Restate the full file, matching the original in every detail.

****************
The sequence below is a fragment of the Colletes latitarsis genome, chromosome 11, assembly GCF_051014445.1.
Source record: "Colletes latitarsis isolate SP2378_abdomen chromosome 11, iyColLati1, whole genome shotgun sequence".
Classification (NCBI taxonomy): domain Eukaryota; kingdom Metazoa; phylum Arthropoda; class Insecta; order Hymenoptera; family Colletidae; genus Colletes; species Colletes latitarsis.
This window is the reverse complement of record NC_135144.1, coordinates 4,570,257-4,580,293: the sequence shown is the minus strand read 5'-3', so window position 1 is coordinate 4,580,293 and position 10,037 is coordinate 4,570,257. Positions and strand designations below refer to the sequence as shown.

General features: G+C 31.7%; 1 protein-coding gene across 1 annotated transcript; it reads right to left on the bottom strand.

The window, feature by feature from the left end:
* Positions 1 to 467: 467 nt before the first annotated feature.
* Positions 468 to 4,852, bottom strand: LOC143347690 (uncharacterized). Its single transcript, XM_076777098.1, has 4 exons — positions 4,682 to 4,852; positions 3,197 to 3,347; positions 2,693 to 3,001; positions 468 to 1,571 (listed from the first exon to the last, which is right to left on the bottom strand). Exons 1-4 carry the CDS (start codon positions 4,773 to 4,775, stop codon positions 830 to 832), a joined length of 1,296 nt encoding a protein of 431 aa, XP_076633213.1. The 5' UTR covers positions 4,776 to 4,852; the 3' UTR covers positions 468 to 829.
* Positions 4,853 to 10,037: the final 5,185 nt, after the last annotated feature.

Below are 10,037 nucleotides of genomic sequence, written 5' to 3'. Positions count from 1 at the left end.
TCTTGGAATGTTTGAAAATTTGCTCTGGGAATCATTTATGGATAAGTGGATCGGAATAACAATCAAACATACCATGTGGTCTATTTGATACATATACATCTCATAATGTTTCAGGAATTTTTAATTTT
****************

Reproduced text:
The sequence below is a fragment of the Colletes latitarsis genome, chromosome 11, assembly GCF_051014445.1.
Source record: "Colletes latitarsis isolate SP2378_abdomen chromosome 11, iyColLati1, whole genome shotgun sequence".
Classification (NCBI taxonomy): domain Eukaryota; kingdom Metazoa; phylum Arthropoda; class Insecta; order Hymenoptera; family Colletidae; genus Colletes; species Colletes latitarsis.
This window is the reverse complement of record NC_135144.1, coordinates 4,570,257-4,580,293: the sequence shown is the minus strand read 5'-3', so window position 1 is coordinate 4,580,293 and position 10,037 is coordinate 4,570,257. Positions and strand designations below refer to the sequence as shown.

General features: G+C 31.7%; 1 protein-coding gene across 1 annotated transcript; it reads right to left on the bottom strand.

The window, feature by feature from the left end:
* Positions 1 to 467: 467 nt before the first annotated feature.
* Positions 468 to 4,852, bottom strand: LOC143347690 (uncharacterized). Its single transcript, XM_076777098.1, has 4 exons — positions 4,682 to 4,852; positions 3,197 to 3,347; positions 2,693 to 3,001; positions 468 to 1,571 (listed from the first exon to the last, which is right to left on the bottom strand). Exons 1-4 carry the CDS (start codon positions 4,773 to 4,775, stop codon positions 830 to 832), a joined length of 1,296 nt encoding a protein of 431 aa, XP_076633213.1. The 5' UTR covers positions 4,776 to 4,852; the 3' UTR covers positions 468 to 829.
* Positions 4,853 to 10,037: the final 5,185 nt, after the last annotated feature.

Below are 10,037 nucleotides of genomic sequence, written 5' to 3'. Positions count from 1 at the left end.
TCTTGGAATGTTTGAAAATTTGCTCTGGGAATCATTTATGGATAAGTGGATCGGAATAACAATCAAACATACCATGTGGTCTATTTGATACATATACATCTCATAATGTTTCAGGAATTTTTAATTTT